Lake District’s Hardknott Forest regeneration project shows how nature can recover.
31st December 2020
Tree planting is a vital part of efforts to meet the UK’s pledge to reach net-zero carbon emissions, but is it the quickest way to achieve reforestation?
A project in the Lake District is taking a different approach. Hardknott Forest covers 630 acres of the Duddon Valley and since 2003, ecologists from the University of Leeds have been carefully restoring it to native woodland after decades as a conifer plantation.
Two million trees now grace the site, but unlike other reforestation programmes, only a tiny fraction have been planted by hand.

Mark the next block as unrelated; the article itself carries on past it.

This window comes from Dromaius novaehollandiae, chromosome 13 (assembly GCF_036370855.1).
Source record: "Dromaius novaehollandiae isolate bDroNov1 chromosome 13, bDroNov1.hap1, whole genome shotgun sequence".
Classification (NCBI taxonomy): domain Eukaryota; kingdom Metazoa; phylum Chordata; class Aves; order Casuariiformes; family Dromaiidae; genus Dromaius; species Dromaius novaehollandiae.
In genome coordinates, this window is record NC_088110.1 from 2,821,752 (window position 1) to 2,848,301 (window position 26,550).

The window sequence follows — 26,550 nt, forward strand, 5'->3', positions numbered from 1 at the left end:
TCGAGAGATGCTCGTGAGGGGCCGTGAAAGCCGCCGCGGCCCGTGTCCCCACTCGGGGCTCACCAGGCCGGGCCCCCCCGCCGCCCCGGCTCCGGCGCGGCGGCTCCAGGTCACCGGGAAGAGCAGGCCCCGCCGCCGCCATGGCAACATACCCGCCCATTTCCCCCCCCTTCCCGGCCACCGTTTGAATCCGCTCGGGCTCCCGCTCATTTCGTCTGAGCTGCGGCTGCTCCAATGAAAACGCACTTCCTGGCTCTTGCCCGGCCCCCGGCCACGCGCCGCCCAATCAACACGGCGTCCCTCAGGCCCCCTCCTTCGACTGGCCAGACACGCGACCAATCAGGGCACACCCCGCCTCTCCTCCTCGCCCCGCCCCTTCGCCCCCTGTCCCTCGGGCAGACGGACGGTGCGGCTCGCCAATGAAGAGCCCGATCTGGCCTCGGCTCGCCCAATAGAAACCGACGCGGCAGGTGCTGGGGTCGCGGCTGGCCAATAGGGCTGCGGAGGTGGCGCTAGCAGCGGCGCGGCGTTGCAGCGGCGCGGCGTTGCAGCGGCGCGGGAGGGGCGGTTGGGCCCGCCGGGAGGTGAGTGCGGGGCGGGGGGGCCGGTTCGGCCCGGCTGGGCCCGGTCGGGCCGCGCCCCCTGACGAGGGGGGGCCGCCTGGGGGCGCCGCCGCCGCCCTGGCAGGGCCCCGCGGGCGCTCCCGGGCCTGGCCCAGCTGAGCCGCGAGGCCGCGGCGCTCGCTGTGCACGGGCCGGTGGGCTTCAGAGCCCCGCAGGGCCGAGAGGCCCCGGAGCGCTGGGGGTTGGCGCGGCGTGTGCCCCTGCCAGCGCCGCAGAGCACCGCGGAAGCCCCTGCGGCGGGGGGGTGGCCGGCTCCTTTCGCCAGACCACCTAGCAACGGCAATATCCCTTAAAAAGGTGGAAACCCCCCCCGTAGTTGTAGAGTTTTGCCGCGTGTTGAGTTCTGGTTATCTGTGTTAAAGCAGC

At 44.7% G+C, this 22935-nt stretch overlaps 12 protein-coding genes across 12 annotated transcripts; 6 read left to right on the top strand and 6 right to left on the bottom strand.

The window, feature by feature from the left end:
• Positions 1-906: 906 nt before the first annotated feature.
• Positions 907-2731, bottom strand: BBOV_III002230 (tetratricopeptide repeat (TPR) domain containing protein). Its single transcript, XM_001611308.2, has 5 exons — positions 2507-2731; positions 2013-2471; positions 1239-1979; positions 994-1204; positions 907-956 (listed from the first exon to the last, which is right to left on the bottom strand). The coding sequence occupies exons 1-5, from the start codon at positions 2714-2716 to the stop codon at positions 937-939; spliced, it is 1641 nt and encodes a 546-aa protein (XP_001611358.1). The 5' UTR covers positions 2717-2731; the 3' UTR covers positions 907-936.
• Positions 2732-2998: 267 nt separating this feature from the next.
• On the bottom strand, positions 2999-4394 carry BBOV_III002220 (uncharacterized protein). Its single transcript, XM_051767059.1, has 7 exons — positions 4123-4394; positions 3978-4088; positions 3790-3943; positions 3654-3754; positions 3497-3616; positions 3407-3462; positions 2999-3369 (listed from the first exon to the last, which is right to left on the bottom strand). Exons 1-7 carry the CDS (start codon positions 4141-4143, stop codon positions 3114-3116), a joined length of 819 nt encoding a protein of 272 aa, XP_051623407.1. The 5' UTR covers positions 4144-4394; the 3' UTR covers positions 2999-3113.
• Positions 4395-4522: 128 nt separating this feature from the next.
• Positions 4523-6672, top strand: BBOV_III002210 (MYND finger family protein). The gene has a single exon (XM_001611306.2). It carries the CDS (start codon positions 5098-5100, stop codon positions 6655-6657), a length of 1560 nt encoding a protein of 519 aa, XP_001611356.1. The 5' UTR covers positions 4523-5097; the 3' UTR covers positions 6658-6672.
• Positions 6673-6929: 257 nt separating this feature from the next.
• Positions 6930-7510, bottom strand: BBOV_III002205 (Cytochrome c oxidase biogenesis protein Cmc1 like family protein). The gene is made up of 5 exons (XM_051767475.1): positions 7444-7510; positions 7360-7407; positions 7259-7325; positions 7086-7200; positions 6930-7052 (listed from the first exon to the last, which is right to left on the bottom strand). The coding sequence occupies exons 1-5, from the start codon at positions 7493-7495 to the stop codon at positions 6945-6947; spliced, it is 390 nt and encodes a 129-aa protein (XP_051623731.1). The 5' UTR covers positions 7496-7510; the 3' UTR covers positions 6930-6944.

In partnership with Forestry England and with the help of volunteers, the team has instead been clearing the invasive conifers and letting nature take care of regeneration. Research to monitor progress has found between 3,000 and 4,000 trees per hectare are now growing across the site from natural regeneration.
In the past month alone, the Government has pledged more than £15 million for the planting of trees, thousands of which will be planted in plastic tubing to protect them from grazing animals – creating a mountain of waste. The Hardknott team has been forced to plant some rarer species, such as aspen, juniper and willow, but is trying to kick the plastic habit.